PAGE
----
Sometimes, we don’t listen to chillwave electropop.
- BUDDY RICH — “West Side Story Medley” — as described by alex cheng
ceaseless, hypnotic groove
- OPERATION IVY — “Vulnerability” — as described by john murray
suburban childhood headbanging
- EAR PWR — “Sophie” – as described by ansh shukla
post 4chan kitsch
- SKRILLEX — “With You, Friends [Long Drive]” — as described by ned hardy
ultra in a cathedral
- DIE ANTWOORD- – “Fatty Boom Boom”– as described by katie zingheim
manic, twisted hyperactivity
- LUIS ENRIQUE — ¨Yo No Sé Mañana — as described by lawrence neil
nicaraguan pop salsa
- INFECTED MUSHROOM — “Becoming Insane” — as described by editor bojan srb
don’t be sober
- ANA TIJOUX — “1977” — as described by e.i.c. katharine schwab
drilling your feet soles
BUDDY RICH — “West Side Story Medley” — as described by alex cheng
I don’t really like musicals – I’m a heretic mostly excommunicated even from the church of Sondheim – but of course I love West Side Story. Come on, I have a heart. Here, Buddy Rich takes an all-time-great score and blows it sky high. Right out the gate, huge brass, and then in “Cool”, those growling, smooth tenor sax solos. And oh boy, the tight horns and saxaphones dance in and out like beautiful Puerto Rican girls at the neighborhood jump. Then the crowning jewel of the medley, the solo trombone on “Somewhere”, every note bursting at the seams with feeling, is one my favorite musical moments ever. Underneath it all, Buddy Rich’s ceaseless, hypnotic groove; he doesn’t take over, he gives over the spotlight when he should, but you never, ever forget he’s there, and at the end he explodes in a muscular display of genius.
OPERATION IVY — “Vulnerability” — as described by john murray
I don’t really listen to punk at all anymore, but you damn well better believe that I spent a good chunk of my childhood holed up in my suburban bedroom contemplating the various ills of the world while banging my head to this shit. (15 year old John can’t believe 22 year old John now listens to electronic indie hipster bullshit. 22 year old John thinks 15 year old John had some anger issues.)
EAR PWR – “Sophie” – as described by ansh shukla
It’s glitzy and glamorous. It’s enthusiastically kitsch. A friend invented the genre Barbie Rave to get at how it made her feel. Its lyrics basically foreshadow a post-Reddit/Tumblr/4chan Internet and – I’m convinced – PC Music’s rising star.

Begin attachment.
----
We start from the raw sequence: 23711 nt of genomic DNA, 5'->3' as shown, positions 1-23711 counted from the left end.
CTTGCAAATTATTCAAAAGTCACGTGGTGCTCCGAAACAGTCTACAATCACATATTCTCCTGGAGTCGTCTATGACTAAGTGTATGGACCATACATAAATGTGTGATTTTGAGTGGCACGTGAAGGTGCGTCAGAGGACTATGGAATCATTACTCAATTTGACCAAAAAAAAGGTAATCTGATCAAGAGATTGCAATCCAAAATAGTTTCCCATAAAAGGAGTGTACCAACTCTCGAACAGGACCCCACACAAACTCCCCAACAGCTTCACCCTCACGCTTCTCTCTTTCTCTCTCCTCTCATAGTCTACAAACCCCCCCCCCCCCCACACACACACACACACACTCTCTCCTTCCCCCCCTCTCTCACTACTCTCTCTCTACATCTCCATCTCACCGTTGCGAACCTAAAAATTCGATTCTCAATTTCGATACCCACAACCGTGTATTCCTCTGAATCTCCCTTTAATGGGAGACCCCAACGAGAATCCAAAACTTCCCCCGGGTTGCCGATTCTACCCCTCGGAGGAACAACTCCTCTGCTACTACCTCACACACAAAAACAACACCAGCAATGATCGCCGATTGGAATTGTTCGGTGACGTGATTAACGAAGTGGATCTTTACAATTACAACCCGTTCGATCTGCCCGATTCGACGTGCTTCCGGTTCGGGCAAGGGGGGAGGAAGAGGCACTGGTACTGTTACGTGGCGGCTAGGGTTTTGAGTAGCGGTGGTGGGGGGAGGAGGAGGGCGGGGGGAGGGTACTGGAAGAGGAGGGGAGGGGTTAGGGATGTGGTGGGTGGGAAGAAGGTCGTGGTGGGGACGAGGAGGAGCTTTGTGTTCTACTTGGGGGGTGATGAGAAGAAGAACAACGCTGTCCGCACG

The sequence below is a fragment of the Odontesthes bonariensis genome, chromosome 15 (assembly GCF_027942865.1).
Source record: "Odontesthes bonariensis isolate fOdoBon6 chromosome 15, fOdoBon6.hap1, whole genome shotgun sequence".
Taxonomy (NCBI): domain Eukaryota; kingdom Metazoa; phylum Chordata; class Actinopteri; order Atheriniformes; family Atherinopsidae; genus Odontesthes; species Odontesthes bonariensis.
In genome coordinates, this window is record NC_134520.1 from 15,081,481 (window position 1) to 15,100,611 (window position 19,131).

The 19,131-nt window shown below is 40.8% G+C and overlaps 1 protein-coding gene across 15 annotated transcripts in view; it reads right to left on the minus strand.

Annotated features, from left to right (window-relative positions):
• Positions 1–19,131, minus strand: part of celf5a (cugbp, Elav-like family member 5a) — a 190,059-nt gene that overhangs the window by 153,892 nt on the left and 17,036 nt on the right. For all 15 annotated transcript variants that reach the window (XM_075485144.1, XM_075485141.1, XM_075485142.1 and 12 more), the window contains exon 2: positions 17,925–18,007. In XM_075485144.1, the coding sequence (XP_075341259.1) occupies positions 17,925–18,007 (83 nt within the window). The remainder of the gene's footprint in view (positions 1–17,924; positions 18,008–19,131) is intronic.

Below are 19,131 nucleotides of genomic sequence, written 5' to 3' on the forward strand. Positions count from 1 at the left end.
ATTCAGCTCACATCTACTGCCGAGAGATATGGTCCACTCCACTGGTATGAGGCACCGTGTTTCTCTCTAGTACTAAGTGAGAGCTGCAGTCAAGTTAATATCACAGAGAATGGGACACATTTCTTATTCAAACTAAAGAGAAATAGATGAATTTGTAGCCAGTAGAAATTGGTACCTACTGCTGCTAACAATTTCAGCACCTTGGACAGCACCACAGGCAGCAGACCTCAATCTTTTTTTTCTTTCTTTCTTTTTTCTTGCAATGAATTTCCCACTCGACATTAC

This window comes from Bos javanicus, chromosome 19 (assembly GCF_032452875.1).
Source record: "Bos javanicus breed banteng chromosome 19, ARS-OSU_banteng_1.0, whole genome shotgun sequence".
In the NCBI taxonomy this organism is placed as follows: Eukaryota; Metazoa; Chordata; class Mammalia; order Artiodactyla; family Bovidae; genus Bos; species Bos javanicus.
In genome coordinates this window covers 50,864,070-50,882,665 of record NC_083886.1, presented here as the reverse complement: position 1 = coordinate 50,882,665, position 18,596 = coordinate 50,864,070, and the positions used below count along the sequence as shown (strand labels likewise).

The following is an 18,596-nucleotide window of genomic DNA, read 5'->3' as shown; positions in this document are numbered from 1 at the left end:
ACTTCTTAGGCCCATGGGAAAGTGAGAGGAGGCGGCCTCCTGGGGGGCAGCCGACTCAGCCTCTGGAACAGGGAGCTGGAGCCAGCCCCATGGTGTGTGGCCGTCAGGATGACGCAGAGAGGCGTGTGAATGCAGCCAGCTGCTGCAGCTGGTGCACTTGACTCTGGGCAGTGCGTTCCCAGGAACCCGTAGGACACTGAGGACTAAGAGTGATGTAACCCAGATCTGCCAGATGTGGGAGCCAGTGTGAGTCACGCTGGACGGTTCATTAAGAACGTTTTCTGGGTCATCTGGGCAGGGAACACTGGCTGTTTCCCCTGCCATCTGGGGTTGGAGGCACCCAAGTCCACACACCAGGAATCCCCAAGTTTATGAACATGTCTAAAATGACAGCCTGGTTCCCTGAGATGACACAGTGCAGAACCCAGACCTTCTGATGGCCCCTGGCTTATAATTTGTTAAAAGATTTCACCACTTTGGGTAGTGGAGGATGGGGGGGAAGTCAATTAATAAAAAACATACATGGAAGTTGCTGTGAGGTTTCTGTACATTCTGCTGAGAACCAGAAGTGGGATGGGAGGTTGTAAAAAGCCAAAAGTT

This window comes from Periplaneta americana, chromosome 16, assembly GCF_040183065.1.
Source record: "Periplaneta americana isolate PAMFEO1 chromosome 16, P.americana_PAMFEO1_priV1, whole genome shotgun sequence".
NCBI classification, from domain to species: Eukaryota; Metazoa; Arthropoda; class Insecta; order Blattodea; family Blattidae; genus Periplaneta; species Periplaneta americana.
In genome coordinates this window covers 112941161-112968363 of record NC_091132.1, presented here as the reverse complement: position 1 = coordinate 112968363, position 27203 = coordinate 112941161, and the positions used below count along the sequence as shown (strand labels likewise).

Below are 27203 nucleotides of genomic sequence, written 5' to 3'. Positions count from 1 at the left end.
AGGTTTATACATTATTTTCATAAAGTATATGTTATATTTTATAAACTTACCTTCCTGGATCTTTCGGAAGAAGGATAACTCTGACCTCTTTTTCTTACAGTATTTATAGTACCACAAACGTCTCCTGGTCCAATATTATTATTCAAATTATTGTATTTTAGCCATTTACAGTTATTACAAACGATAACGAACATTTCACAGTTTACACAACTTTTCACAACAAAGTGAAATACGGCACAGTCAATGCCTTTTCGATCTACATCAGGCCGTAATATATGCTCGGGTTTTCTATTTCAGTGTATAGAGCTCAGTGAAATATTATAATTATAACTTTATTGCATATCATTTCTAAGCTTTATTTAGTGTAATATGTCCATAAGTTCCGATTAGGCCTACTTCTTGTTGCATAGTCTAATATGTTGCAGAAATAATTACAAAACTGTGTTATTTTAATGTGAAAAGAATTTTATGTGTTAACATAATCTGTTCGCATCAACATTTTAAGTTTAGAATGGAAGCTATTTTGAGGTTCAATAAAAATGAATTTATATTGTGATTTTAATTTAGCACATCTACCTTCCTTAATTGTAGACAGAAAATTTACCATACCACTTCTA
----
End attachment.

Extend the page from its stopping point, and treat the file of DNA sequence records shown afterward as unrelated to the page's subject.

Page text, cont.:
Also check out: “Cats Is People Too”, “Boys II Volcanoes”, and “Super Animal Bros. III”.
SKRILLEX — “With You, Friends [Long Drive]” — as described by ned hardy
Beautiful, aching, painful. Three words not typically associated with the musical stylings of Skrillex, the poster child of a million EDM-Bros® Dubstepping™ their way across the Florida panhandle. Yeah, maybe. But this is not that. I don’t know what this is. My brother and I listen to it when we drive up to New Hampshire to visit our grandmother. It’s beautiful. Six minutes of chopped vocals and warm keys slow-burning up to this gentle, stunning beat switch. It’s like ULTRA in a cathedral. It soars, softly. I cry, quietly. Skrillex, man. Skrillex.
DIE ANTWOORD– “Fatty Boom Boom”– as described by katie zingheim
I’m not usually a big fan of… whatever it is that we’re calling Die Antwoord’s music these days. Rave-rap, neo-electronic rock, really a collection of somewhat abrasive sounds that usually make me just feel vastly uncomfortable. But for some reason, this song hits a chord in me that nothing else does– manic, brave, and hyper-active, but a little bit twisted. I have no existing references for this music that tell me how to relate it to or how to dance to it, and that’s liberating. This isn’t a song you can hide behind or make excuses for, when you listen to it, when you dance to it, it demands you to be weird and ridiculous.
LUIS ENRIQUE — ¨Yo No Sé Mañana — as described by lawrence neil
Nicaraguan pop salsa is the new black, I think.
INFECTED MUSHROOM — “Becoming Insane” — as described by bojan srb
Learn from my mistakes, and don’t do goa parties sober.
ANA TIJOUX — “1977” — as described by e.i.c. katharine schwab
I never thought I’d be a fan of Chilean rap until a friend dragged me to Ana Tijoux’s concert at Mezzanine last week. Tijoux’s beats and forceful execution drilled down to the soles of my feet, and my shoddy Spanish didn’t impair my understanding of her daring, subversive, powerful words. I have no idea what “1977” is about, but I’m surrendering to, and dancing along with, Tijoux’s explosive defiance.